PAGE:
The higher the plane the more illusory the impressions we derive from it, not because of their unreality, but because of our own lack of training. For on the higher planes, objects change their forms with protean swiftness, casting a dazzling glamour from their aura as they change; again, sight on the higher plane is very unlike physical vision. Even so low as the astral plane the inside of any solid object is as plainly open to the eye from the outside, and all objects near or far are seen alike without perspective. The fourth dimension, the dream of geometry, is plainly visible and in the omnic plane is clearly seen a fifth or sixth dimension. With these chances for error, it is not strange that the Feringhi, or English writers, on the higher planes have made frequent errors, while even the Hindu adept is never quite infallible. As a preparation for such investigation crystal-gazing has been found desirable. Still better is the formation of circles of silence when men and women gather around a white lily or other creation of purity and beauty and, clasping one another by the hand, endeavor to think Ether and Om. After many years of these exercises, gathering around perfect objects under his direction, the Swami said, a few devoted women had even risen to think Devachan and Shushup. No Englishman had, however, come to this and in our Caucasian race not even a woman of English birth had ever been able to think Nirvana. For in Shushup all desire to act is lost, as in Om is all desire of speech. In Nirvana alone is the absolute extinction of all desire—a thing impossible to you Americans.
The scenery of the etheric plane is much as in the physical existence, only more wavering, more delicate, more enchanting. Its objects of fine matter, finer than anything in the atomic or molecular way, freely interpenetrate all merely physical matters. It is therefore not necessary to seek it far from home. In India and Thibet, this scenery is peopled with its multitudes of beings, for these are the oldest lands of man, peopled for ages with him and his creations. California, on the other hand, with the exception of a few areas, as Point Loma and Chinatown, is virgin soil in its astral and ethereal aspects, its sole abundant life being the nature emanations and the essential spirits of animals. One may wander in its verdant etheric shades for weeks and never encounter a human creature. When one meets such a being there on the etheric plane, she is most gracious and friendly, her company a welcome recompense for months of loneliness. The appearance of a friend in these wastes is signalized by the glimmer of his aura which, as a most learned occidental adept has pointed out, appears "as an oval mass of luminous mist of highly complex structure, from its shape sometimes called the Auric Egg." This writer maintains with apparent truth that these auras are not mere emanations but the actual manifestation of the ego on their respective planes. "It is," he says, "the auric egg which is the real man, not the physical body which on this plane crystallizes in the middle of it." This is certainly clear if we keep in mind the difference between this ego-aura and the physical health-aura which is the first purely astral object seen by the untrained and seldom enters the etheric plane. For the sake of clearness we should call the contents of the auric egg the 'etheric double,' which is merely a new name for a very old idea, for it has long been known that the mold on which the physical body is made up is held in perpetuity by the agents of the Lords of Karma. Thus, however complicated and unusual a man's Karma may be, these agents, or Lipika, are able to give a mold in accordance with which a body exactly suiting it can be formed.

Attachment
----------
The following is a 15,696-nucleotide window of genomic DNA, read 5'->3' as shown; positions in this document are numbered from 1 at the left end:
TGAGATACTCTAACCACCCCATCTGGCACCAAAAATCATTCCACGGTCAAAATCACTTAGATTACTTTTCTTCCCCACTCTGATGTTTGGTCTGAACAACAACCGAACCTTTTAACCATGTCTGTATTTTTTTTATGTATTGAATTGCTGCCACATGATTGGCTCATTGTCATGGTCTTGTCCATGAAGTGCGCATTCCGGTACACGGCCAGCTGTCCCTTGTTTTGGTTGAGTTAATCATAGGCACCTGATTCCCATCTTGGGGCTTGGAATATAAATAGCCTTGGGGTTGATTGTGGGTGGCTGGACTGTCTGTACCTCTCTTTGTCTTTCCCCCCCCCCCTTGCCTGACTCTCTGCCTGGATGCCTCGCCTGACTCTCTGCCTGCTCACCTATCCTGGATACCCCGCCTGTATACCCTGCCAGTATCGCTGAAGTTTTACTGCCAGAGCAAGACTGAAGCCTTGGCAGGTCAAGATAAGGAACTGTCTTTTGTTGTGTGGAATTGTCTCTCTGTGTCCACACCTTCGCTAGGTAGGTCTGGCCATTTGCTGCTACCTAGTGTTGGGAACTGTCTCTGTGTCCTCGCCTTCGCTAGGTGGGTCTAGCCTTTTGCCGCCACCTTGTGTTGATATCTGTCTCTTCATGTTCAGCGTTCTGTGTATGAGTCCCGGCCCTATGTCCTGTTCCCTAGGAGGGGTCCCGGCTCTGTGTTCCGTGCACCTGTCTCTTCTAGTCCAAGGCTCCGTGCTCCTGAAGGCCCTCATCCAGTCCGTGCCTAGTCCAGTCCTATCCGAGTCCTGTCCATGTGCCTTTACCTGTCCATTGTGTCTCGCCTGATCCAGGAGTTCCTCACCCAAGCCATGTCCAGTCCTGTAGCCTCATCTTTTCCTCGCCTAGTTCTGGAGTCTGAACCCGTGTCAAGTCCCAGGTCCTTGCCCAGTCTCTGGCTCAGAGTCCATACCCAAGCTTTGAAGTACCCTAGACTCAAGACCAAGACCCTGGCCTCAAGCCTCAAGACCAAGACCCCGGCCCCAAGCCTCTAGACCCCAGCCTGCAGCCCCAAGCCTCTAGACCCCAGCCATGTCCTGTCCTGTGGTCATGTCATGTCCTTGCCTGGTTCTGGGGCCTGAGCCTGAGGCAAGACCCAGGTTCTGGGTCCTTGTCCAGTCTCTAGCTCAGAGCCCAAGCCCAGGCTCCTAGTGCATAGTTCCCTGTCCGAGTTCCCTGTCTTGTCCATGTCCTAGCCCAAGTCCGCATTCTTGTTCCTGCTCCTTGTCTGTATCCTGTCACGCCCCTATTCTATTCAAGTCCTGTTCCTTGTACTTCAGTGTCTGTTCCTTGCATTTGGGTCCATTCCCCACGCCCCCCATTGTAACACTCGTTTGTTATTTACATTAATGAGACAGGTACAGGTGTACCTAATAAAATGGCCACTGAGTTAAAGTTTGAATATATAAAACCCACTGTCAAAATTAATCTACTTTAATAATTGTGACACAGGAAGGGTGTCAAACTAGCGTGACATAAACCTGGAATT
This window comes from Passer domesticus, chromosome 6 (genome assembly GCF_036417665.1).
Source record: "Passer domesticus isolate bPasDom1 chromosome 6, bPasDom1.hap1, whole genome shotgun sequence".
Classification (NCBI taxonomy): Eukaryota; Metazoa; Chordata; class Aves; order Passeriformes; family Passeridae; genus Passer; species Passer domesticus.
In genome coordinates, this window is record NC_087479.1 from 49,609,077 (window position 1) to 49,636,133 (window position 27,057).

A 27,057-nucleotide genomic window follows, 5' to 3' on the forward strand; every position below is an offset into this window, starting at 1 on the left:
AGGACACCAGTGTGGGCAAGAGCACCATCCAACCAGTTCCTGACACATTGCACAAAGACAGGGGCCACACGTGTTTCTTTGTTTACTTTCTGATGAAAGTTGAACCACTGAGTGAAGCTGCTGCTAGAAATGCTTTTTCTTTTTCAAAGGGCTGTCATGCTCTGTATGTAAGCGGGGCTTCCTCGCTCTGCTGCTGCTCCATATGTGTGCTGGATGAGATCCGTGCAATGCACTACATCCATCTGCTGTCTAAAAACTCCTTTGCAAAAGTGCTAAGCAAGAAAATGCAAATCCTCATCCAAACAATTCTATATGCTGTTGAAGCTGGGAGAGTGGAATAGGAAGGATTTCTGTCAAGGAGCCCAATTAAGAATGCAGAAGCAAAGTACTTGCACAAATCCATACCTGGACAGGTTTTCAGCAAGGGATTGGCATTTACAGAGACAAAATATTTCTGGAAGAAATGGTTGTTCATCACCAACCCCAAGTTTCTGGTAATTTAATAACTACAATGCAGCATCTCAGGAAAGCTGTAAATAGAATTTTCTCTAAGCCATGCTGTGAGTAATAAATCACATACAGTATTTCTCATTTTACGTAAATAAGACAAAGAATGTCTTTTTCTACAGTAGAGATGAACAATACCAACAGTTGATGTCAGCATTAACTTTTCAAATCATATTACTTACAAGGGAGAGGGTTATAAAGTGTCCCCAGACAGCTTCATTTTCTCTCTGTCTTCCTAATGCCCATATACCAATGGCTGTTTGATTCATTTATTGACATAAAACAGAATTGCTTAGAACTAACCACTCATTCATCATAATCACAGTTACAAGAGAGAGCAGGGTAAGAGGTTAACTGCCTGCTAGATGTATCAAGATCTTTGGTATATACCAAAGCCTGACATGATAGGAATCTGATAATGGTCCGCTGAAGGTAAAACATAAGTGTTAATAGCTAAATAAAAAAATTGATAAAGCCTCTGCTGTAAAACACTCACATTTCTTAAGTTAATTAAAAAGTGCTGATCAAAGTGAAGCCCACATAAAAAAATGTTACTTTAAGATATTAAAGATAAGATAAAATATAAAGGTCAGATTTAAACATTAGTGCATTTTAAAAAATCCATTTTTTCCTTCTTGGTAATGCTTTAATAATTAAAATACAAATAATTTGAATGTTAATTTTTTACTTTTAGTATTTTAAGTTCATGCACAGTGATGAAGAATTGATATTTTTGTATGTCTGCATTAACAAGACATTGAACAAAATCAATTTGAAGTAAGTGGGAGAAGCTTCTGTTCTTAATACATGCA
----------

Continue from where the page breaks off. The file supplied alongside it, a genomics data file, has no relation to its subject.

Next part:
The inhabitants of the etheric plane are as varied as those of the astral and physical planes, with this distinction, that certain types and races of men never rise above the last-mentioned level. For example, English is scarcely spoken on the astral plane and never on the etheric, where for most part is heard only some form or derivation of the Sanscrit. Those who aim to make of the bluntly practical English a universal tongue must soon see the futility of such efforts. For a language which barely reaches the astral plane can never be universal, while at the upper limit of Devachan, as is well known, all language disappears. Only the Voice of the Silences, the vibrations of the perfect Om, the one word which closes the lips whenever it is spoken, is heard in the Crystal Vaults Superior.
The learned Swami proceeded to divide the inhabitants of the etheric plane into seven great classes, for the sacred number seven is involved in all these investigations. These are (using our inadequate English words): (1) The embodied, (2) the bodiless, (3) the shells, (4) the incubi, (5) the extra-planetary visitors, (6) the essences, (7) the artificials.